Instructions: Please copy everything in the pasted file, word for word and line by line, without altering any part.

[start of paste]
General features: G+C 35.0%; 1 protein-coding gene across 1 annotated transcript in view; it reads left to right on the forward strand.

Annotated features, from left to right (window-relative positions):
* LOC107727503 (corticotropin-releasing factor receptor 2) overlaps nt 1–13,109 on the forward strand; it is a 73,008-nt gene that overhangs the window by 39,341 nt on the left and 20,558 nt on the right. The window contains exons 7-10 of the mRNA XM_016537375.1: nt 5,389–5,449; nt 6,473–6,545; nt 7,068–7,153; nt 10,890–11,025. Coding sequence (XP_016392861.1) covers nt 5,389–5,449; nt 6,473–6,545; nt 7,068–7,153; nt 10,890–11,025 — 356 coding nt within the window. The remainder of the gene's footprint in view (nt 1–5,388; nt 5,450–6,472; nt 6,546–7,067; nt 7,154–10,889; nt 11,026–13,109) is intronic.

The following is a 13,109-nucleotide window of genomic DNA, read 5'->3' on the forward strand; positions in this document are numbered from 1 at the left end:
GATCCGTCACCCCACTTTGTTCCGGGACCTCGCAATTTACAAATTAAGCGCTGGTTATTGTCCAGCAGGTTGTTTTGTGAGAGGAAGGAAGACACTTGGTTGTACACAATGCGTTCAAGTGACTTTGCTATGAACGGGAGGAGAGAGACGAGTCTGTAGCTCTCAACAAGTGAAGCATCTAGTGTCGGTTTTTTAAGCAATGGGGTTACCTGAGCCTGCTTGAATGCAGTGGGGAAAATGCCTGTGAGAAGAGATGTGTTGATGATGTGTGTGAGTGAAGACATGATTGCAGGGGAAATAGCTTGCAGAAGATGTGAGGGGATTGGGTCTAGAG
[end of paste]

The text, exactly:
General features: G+C 35.0%; 1 protein-coding gene across 1 annotated transcript in view; it reads left to right on the forward strand.

Annotated features, from left to right (window-relative positions):
* LOC107727503 (corticotropin-releasing factor receptor 2) overlaps nt 1–13,109 on the forward strand; it is a 73,008-nt gene that overhangs the window by 39,341 nt on the left and 20,558 nt on the right. The window contains exons 7-10 of the mRNA XM_016537375.1: nt 5,389–5,449; nt 6,473–6,545; nt 7,068–7,153; nt 10,890–11,025. Coding sequence (XP_016392861.1) covers nt 5,389–5,449; nt 6,473–6,545; nt 7,068–7,153; nt 10,890–11,025 — 356 coding nt within the window. The remainder of the gene's footprint in view (nt 1–5,388; nt 5,450–6,472; nt 6,546–7,067; nt 7,154–10,889; nt 11,026–13,109) is intronic.

The following is a 13,109-nucleotide window of genomic DNA, read 5'->3' on the forward strand; positions in this document are numbered from 1 at the left end:
GATCCGTCACCCCACTTTGTTCCGGGACCTCGCAATTTACAAATTAAGCGCTGGTTATTGTCCAGCAGGTTGTTTTGTGAGAGGAAGGAAGACACTTGGTTGTACACAATGCGTTCAAGTGACTTTGCTATGAACGGGAGGAGAGAGACGAGTCTGTAGCTCTCAACAAGTGAAGCATCTAGTGTCGGTTTTTTAAGCAATGGGGTTACCTGAGCCTGCTTGAATGCAGTGGGGAAAATGCCTGTGAGAAGAGATGTGTTGATGATGTGTGTGAGTGAAGACATGATTGCAGGGGAAATAGCTTGCAGAAGATGTGAGGGGATTGGGTCTAGAG